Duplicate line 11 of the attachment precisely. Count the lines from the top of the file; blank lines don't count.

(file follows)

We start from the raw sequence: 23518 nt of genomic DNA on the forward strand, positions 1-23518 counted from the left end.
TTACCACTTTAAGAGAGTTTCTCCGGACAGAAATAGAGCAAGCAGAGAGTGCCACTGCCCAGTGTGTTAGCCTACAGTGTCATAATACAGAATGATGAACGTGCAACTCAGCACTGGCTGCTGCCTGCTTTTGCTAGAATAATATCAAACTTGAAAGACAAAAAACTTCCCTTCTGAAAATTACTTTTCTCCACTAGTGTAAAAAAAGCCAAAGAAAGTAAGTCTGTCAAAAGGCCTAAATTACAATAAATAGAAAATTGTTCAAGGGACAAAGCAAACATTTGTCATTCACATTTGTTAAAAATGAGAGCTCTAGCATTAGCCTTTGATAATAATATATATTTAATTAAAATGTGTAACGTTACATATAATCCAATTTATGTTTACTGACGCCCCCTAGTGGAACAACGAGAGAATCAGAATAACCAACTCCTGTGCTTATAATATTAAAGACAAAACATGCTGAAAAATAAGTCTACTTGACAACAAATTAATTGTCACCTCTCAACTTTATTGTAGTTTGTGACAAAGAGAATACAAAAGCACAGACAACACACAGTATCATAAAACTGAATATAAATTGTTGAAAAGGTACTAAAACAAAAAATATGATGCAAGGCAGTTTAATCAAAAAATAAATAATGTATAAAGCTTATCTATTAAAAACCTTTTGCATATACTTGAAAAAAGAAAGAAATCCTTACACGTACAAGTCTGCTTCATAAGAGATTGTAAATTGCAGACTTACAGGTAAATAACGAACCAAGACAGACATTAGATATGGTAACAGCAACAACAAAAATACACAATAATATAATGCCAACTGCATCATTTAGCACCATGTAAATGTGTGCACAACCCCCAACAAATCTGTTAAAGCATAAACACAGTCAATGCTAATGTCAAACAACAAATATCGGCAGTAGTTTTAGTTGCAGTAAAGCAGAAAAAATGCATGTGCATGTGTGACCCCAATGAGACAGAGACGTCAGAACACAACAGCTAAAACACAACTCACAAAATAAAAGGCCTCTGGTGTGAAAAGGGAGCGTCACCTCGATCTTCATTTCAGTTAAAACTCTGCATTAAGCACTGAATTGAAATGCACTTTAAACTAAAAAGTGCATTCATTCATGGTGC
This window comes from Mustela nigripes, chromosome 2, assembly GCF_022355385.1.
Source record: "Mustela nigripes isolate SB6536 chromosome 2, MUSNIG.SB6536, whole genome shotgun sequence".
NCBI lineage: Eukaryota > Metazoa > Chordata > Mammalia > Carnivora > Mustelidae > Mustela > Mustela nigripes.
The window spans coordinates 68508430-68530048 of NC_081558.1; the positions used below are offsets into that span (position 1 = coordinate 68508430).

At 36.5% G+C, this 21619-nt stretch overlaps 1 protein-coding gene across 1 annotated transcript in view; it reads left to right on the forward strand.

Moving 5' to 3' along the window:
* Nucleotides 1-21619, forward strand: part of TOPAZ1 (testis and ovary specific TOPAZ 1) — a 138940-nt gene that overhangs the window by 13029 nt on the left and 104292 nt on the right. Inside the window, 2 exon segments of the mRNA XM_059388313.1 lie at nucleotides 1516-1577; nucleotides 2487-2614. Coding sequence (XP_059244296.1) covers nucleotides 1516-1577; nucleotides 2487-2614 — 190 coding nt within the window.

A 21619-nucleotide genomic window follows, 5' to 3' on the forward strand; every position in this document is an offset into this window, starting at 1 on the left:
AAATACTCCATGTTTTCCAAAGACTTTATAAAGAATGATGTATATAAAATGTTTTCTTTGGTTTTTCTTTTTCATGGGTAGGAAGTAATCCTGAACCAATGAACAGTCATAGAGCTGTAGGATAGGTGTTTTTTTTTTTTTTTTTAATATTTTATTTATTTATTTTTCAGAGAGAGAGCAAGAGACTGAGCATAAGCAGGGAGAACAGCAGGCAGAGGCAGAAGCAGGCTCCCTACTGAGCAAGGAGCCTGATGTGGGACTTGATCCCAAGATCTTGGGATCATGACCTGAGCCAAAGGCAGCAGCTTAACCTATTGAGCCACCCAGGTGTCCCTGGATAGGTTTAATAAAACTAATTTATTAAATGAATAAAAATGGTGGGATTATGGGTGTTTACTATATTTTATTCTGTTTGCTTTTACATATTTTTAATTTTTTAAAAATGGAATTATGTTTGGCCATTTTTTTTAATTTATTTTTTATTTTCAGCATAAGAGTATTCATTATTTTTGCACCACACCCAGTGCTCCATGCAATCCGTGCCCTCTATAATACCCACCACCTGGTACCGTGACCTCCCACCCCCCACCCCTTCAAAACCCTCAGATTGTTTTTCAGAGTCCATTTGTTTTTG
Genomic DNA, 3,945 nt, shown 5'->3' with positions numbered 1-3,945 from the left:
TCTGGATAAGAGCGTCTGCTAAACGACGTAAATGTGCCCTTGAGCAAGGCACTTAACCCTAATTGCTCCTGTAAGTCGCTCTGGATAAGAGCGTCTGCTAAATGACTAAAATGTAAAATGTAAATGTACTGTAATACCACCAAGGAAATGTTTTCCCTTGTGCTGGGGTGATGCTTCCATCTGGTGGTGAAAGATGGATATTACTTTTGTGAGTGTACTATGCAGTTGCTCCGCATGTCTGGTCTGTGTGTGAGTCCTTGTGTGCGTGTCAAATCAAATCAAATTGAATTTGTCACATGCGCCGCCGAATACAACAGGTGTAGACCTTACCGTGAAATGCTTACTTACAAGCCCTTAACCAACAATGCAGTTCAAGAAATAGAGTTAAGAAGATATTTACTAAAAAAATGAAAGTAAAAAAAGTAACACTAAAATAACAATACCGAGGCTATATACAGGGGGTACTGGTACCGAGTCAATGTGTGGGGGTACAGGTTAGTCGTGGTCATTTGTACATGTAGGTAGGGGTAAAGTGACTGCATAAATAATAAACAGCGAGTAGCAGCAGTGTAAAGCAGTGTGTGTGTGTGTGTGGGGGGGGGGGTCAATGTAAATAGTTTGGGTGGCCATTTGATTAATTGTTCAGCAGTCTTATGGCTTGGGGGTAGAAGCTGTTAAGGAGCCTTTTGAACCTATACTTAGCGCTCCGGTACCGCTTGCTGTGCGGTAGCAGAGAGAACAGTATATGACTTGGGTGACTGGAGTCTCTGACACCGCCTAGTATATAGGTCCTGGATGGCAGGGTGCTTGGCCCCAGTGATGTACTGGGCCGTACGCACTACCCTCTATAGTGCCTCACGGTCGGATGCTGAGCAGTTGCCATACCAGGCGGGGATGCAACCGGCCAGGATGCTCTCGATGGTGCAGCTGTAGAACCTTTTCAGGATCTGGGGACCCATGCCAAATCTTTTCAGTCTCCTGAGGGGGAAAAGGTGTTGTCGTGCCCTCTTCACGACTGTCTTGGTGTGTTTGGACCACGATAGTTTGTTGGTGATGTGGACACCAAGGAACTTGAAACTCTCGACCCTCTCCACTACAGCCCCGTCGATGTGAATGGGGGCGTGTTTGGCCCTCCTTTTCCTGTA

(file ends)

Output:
AAATACTCCATGTTTTCCAAAGACTTTATAAAGAATGATGTATATAAAATGTTTTCTTTGGTTTTTCTTTTTCATGGGTAGGAAGTAATCCTGAACCAATGAACAGTCATAGAGCTGTAGGATAGGTGTTTTTTTTTTTTTTTTTAATATTTTATTTATTTATTTTTCAGAGAGAGAGCAAGAGACTGAGCATAAGCAGGGAGAACAGCAGGCAGAGGCAGAAGCAGGCTCCCTACTGAGCAAGGAGCCTGATGTGGGACTTGATCCCAAGATCTTGGGATCATGACCTGAGCCAAAGGCAGCAGCTTAACCTATTGAGCCACCCAGGTGTCCCTGGATAGGTTTAATAAAACTAATTTATTAAATGAATAAAAATGGTGGGATTATGGGTGTTTACTATATTTTATTCTGTTTGCTTTTACATATTTTTAATTTTTTAAAAATGGAATTATGTTTGGCCATTTTTTTTAATTTATTTTTTATTTTCAGCATAAGAGTATTCATTATTTTTGCACCACACCCAGTGCTCCATGCAATCCGTGCCCTCTATAATACCCACCACCTGGTACCGTGACCTCCCACCCCCCACCCCTTCAAAACCCTCAGATTGTTTTTCAGAGTCCATTTGTTTTTG